FIG. 4.

Central slices of Laue-symmetrized anisotropic diffuse maps (standard pipeline) of nine datasets perpendicular to qy direction. Each image is cut from the center of the corresponding diffuse map which is three-time finely sampled over Miller indices H, K, L. Each subfigure shows average voxels within a depth of 0.05 Å−1 in qy direction, and 0.02 × 0.02 Å−1 in qxqz plane. Both qx and qz axes extend to 1.4 Å, and O represents the center in the reciprocal space. These finely sampled diffraction volumes were used for improved visualization only and were not used in data quality evaluation and modeling.

FIG. 4.

Central slices of Laue-symmetrized anisotropic diffuse maps (standard pipeline) of nine datasets perpendicular to qy direction. Each image is cut from the center of the corresponding diffuse map which is three-time finely sampled over Miller indices H, K, L. Each subfigure shows average voxels within a depth of 0.05 Å−1 in qy direction, and 0.02 × 0.02 Å−1 in qxqz plane. Both qx and qz axes extend to 1.4 Å, and O represents the center in the reciprocal space. These finely sampled diffraction volumes were used for improved visualization only and were not used in data quality evaluation and modeling.

Close modal
FIG. 5.

Central slices of Laue-symmetrized anisotropic diffuse maps (standard pipeline) of nine datasets perpendicular to qz direction. Each image is cut from the center of the corresponding diffuse map which is three-time finely sampled over Miller indices H, K, L. Each subfigure shows average voxels within a depth of 0.05 Å−1 in qz direction, and 0.02 × 0.02 Å−1 in qxqy plane. Both qx and qy axes extend to 1.4 Å, and O represents the center in the reciprocal space.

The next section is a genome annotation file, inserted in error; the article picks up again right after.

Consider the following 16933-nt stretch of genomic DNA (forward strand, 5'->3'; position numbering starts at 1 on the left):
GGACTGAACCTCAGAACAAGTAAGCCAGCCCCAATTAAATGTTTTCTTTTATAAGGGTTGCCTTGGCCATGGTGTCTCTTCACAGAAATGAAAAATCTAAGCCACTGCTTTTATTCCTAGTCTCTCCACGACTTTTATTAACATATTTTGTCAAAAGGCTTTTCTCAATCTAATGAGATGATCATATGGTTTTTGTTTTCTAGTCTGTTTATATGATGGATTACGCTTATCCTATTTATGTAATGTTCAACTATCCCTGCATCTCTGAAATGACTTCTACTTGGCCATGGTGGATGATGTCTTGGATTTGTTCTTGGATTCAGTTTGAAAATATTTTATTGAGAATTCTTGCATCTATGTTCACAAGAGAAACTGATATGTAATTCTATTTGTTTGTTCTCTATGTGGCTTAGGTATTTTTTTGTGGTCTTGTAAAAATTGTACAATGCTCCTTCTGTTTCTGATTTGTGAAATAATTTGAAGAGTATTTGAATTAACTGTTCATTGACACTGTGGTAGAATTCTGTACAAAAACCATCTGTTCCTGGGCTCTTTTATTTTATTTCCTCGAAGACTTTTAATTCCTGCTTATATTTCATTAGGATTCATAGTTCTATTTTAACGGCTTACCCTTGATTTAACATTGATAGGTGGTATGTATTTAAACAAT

FIG. 5.

Central slices of Laue-symmetrized anisotropic diffuse maps (standard pipeline) of nine datasets perpendicular to qz direction. Each image is cut from the center of the corresponding diffuse map which is three-time finely sampled over Miller indices H, K, L. Each subfigure shows average voxels within a depth of 0.05 Å−1 in qz direction, and 0.02 × 0.02 Å−1 in qxqy plane. Both qx and qy axes extend to 1.4 Å, and O represents the center in the reciprocal space.